Abstinence Programs Mislead Teens, Report Says

If there are two particular line items in the Bush budget that tick me off it is a) faith based initiatives and b) abstinence programs for teens. Faith based initiatives are millions of dollars to church programs with zero accountability or oversight. Today, the Washington Post has this jaw-dropping article on a new congressional report that shows the ludicracy of the program. (Via Slate)

Many American youngsters participating in federally funded abstinence-only programs have been taught over the past three years that abortion can lead to sterility and suicide, that half the gay male teenagers in the United States have tested positive for the AIDS virus, and that touching a person’s genitals “can result in pregnancy,” a congressional staff analysis has found.

Among the misconceptions cited by Waxman’s investigators:

- A 43-day-old fetus is a “thinking person.”

- HIV, the virus that causes AIDS, can be spread via sweat and tears.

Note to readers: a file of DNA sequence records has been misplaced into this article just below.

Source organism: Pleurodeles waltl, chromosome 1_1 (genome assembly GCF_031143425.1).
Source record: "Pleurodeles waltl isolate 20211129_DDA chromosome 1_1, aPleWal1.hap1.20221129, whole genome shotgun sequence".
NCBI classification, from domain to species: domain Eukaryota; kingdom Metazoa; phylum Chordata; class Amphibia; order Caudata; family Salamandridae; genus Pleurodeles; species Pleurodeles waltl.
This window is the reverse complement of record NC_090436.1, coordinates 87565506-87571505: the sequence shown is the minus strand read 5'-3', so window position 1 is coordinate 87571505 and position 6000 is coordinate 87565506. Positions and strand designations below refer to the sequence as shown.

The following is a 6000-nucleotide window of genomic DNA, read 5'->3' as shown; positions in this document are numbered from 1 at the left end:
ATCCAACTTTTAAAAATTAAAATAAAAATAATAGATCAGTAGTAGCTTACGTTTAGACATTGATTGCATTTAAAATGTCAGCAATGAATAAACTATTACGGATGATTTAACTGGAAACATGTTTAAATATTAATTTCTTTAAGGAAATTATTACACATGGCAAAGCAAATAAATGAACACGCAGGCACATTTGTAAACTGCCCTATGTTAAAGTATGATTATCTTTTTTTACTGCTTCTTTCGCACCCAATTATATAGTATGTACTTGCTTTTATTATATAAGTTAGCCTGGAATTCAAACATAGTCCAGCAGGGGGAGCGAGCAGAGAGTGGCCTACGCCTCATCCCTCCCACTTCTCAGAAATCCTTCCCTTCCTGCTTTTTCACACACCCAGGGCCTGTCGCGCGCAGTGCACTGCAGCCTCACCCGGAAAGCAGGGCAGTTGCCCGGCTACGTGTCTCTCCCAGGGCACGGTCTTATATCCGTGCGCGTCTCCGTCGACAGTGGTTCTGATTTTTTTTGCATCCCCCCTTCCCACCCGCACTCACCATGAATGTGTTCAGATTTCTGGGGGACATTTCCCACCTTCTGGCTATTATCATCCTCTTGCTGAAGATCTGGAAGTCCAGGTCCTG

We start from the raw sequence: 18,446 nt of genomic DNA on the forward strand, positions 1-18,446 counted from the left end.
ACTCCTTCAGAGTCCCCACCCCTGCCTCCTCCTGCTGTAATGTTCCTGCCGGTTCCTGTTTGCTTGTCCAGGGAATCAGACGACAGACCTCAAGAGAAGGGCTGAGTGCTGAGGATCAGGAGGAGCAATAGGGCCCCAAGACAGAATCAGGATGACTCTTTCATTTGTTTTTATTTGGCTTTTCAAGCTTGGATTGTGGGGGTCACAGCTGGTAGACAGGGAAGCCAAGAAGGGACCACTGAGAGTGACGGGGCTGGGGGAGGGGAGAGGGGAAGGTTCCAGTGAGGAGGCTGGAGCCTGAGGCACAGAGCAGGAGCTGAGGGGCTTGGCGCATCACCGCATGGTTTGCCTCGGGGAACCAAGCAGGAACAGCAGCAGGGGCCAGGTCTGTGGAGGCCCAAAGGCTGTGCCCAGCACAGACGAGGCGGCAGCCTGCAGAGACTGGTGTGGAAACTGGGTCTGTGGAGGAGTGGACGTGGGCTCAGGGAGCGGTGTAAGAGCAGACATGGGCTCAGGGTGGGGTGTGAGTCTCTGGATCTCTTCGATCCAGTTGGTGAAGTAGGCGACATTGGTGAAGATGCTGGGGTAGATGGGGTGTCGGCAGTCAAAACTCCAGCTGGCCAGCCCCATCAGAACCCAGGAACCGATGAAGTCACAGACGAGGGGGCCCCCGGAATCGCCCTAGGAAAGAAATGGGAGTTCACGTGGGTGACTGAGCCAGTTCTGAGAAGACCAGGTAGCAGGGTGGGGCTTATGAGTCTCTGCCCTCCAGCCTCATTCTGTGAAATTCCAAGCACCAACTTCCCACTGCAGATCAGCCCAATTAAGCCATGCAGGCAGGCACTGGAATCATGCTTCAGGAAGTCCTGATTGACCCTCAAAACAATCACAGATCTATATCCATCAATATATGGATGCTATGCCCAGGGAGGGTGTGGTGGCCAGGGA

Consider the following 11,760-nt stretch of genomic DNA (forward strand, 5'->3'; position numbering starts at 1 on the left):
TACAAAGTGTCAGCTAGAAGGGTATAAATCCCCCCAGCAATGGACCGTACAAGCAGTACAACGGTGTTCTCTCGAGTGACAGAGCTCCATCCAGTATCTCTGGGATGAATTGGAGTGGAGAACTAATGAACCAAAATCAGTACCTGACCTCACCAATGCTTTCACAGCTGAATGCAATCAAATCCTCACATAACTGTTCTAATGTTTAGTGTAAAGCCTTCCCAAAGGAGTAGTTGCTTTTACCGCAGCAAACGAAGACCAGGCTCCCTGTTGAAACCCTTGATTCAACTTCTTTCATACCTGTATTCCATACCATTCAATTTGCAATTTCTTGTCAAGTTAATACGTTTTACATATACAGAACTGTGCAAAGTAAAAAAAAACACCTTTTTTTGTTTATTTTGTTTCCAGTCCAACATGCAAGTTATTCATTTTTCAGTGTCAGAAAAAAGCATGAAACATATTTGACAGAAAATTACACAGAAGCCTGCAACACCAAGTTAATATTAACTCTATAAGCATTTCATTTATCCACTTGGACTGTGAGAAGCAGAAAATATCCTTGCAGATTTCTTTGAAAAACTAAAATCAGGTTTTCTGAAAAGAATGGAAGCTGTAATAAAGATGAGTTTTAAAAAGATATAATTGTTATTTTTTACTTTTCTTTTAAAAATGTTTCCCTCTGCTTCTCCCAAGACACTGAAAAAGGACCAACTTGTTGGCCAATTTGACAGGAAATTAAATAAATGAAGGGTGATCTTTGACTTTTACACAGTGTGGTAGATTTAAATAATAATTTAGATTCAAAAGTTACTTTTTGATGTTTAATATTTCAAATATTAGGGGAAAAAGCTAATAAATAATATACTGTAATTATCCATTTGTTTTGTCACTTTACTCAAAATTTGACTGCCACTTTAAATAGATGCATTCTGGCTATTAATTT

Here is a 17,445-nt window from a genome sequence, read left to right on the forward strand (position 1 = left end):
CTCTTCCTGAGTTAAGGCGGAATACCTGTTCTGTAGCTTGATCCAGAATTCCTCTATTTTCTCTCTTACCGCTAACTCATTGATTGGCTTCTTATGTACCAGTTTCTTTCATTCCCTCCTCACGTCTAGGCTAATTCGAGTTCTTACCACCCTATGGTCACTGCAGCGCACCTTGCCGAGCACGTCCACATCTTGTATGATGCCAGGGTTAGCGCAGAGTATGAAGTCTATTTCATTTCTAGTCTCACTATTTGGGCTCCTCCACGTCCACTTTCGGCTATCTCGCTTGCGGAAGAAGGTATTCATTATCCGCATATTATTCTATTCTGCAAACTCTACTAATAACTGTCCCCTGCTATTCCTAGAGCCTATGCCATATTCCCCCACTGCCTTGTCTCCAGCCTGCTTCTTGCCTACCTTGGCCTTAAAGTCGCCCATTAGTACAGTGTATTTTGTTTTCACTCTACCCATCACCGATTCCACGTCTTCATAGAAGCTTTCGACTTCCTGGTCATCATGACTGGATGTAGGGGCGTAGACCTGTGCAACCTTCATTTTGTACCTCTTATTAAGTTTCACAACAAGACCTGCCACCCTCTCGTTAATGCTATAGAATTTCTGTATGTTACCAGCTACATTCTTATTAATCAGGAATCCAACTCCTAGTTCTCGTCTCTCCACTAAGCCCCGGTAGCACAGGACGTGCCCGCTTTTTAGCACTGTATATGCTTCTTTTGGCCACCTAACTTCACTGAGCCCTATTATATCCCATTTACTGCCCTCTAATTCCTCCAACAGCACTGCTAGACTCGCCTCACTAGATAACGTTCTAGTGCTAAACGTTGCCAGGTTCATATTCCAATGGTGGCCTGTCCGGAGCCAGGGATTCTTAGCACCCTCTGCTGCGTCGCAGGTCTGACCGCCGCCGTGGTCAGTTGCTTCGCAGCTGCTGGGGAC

- Condoms fail to prevent HIV transmission as often as 31 percent of the time in heterosexual intercourse.

One curriculum, called “Me, My World, My Future,” teaches that women who have an abortion “are more prone to suicide” and that as many as 10 percent of them become sterile. This contradicts the 2001 edition of a standard obstetrics textbook that says fertility is not affected by elective abortion, the Waxman report said.

One Response to Abstinence Programs Mislead Teens, Report Says

  1. Alex Black says:

    I agree that abstinence programs for teens have some serious drawbacks. A scarier thought is that the US is still one of the leading countries in terms of decreasing teen pregnancy rates. A British Medical Association report found six out of ten UK 16 to 24-year-olds admit to not using condoms, despite repeated government efforts to get the safe-sex message across. The UK has made a conscious effort to model their health programs around those used by the US but admit that they feel abstinence programs simply won’t work. Here’s an interesting article on the subject from the BBC:
    link to news.bbc.co.uk

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